The IRS wants you to file taxes
This has me spooked, because lots of people pretend to be the IRS so they can scam you. They tend to use telephone or online as the first method of contact (IRS uses postal mail only). They also like to be paid in goofy ways like Western Union, iTunes gift card, or wire transfers to funny bank accounts.
Obviously, scammers don't want you interacting with the real IRS because they won't be able to fool you if the real IRS is telling you the truth.
IRS considers each tax year to be a separate thing. They want you to file your Form 1040 personal taxes for each year. (Or use an acceptable equivalent such as e-"file" with H&R Block, Turbotax, etc.). *
Your tax troubles surely apply to previous tax years. They definitely want you to file taxes this year!!!
IRS doesn't care about your single-member LLC
Right now, when you make money in your business, the IRS just considers that as personal income, and you are allowed to deduct the real costs of the business. You report it on your personal 1040.
OK, form an LLC where you are the only member (owner), and take the default tax treatment. What happens now? Absolutely nothing. You still report the business income and expenses on your personal 1040. The IRS doesn't care about the LLC, it calls it a "disregarded entity".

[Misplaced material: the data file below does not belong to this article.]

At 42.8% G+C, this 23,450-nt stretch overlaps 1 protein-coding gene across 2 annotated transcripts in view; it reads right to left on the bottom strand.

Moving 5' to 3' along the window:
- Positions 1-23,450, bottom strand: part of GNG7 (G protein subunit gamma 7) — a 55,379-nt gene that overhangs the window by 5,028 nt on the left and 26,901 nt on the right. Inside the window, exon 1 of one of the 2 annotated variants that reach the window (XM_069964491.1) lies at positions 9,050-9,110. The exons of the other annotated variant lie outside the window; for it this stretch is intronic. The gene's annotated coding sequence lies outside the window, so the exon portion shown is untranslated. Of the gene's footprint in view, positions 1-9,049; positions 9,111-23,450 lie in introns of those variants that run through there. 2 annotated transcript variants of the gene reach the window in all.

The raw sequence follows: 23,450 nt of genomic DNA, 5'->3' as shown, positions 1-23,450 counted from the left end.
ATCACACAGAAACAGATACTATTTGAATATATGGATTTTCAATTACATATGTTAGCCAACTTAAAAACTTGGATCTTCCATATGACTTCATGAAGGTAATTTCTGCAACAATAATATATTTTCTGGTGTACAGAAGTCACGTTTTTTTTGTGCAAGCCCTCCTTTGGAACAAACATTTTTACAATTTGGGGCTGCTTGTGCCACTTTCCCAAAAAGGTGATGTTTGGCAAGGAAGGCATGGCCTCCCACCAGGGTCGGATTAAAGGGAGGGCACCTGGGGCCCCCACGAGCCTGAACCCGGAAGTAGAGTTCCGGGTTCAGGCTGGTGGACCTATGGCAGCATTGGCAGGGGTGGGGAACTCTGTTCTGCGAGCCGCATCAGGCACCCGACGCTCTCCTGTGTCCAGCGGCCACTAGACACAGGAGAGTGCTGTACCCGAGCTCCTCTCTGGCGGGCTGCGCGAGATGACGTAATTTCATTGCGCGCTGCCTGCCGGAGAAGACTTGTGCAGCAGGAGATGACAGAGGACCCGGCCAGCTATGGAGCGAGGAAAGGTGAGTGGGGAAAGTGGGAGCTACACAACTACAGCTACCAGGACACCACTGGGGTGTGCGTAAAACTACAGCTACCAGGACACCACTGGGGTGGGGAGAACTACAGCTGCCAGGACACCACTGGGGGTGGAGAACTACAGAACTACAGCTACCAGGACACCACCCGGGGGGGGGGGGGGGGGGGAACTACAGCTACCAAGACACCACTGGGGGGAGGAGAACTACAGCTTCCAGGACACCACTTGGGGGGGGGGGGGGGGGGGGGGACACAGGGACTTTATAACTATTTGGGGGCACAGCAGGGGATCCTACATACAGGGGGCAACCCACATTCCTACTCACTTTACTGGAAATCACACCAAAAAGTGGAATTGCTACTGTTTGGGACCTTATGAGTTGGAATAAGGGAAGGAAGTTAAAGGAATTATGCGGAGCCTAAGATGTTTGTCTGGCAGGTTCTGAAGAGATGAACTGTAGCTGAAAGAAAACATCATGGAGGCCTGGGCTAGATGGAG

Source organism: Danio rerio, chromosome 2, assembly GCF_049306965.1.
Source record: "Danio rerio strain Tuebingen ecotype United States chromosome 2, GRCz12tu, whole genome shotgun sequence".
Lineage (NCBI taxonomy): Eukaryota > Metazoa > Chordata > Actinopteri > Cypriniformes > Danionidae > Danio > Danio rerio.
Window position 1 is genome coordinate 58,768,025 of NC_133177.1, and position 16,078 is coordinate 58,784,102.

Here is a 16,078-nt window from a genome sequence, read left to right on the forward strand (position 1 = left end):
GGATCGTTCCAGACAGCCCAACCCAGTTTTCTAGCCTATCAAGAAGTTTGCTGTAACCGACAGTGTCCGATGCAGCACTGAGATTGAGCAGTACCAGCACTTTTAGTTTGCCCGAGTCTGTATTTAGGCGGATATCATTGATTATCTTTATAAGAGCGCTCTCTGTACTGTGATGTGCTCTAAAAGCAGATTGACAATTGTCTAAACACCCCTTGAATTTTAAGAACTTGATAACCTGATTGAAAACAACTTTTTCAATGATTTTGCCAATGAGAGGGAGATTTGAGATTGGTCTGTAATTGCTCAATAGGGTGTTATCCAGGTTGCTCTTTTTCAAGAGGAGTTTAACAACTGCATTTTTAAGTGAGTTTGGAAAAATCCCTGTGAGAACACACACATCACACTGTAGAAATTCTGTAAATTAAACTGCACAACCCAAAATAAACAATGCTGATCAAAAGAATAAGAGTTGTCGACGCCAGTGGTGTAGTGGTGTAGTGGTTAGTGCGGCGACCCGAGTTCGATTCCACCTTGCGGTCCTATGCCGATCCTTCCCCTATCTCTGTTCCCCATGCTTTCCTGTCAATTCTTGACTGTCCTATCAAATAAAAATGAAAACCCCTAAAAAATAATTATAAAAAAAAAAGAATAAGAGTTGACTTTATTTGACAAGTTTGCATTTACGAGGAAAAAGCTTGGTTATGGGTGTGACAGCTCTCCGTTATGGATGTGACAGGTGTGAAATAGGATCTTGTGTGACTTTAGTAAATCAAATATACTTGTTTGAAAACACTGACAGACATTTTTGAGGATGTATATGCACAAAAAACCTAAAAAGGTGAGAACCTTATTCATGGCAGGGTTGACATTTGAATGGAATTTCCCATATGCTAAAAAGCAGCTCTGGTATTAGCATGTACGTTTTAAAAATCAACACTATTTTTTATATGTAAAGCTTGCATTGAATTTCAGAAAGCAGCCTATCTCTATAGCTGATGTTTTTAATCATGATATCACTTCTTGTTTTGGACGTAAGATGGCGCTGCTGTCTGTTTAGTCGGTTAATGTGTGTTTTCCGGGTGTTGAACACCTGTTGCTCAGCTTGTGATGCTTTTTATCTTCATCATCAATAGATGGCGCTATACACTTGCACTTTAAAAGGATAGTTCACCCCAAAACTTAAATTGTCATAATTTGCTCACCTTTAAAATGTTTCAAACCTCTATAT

The IRS doesn't know about the LLC
The IRS doesn't have anything to do with LLCs. When you form an LLC, you are dealing with your own state. You pay the fees to the state etc.
The only thing you deal with the IRS on, when forming an LLC, is if you need an "EIN" or "Employer Identification Number". Which you will probably need if you want to open a bank account for the business, or seek credit for the business e.g. Getting net-30 terms with suppliers. Obviously if you ask for an EIN, the IRS will know you have it, but they won't care.
The IRS will like the LLC, in any case
If the dispute with the IRS is over how much money you actually made (i.e. If the IRS is accusing you of hiding cash income), then the IRS will approve of the LLC.
In a properly run business, you never "take money out of the till" for expenses. Every single raw dollar is deposited direct into the company bank account. Every single expense you pay is paid out of the company account. This acts like a journal, but it's kept by an independent third party: the bank. The expenses are much easier to prove because there's a debit card charge to Aveda, a check to OfficeMax, etc. etc.
Making it very easy for outsiders to audit your day by day business. Not just the IRS; imagine you dedided to sell your business and needed to prove your income to the buyer. There it is, in years of bank statements.
A journal is still better, and a journal that matches up everyday to the bank deposits, is rock solid proof that you are making a real effort to keep accurate books. If you had that, the IRS could not easily claim that you were hiding income.
* If you don't file, the IRS will try to figure out what you owe, i.e. "Do your taxes for you". This is provisional; you can override it by actually filing your taxes. IRS would still prefer you actually file. In your case in particular, "IRS doing your taxes" presumes all your income has been reported on W-2s or 1099 forms: As a self-employed cosmetologist, a lot of your income is cash and it's all on you to tally and report that. You should keep a contemporaneous (written down when it happens) journal of all your income, payment method and expenses. Some say "how would IRS know that I just got $50 cash? They can't know that, so I just won't log it! Haha!" And that blows up in their face.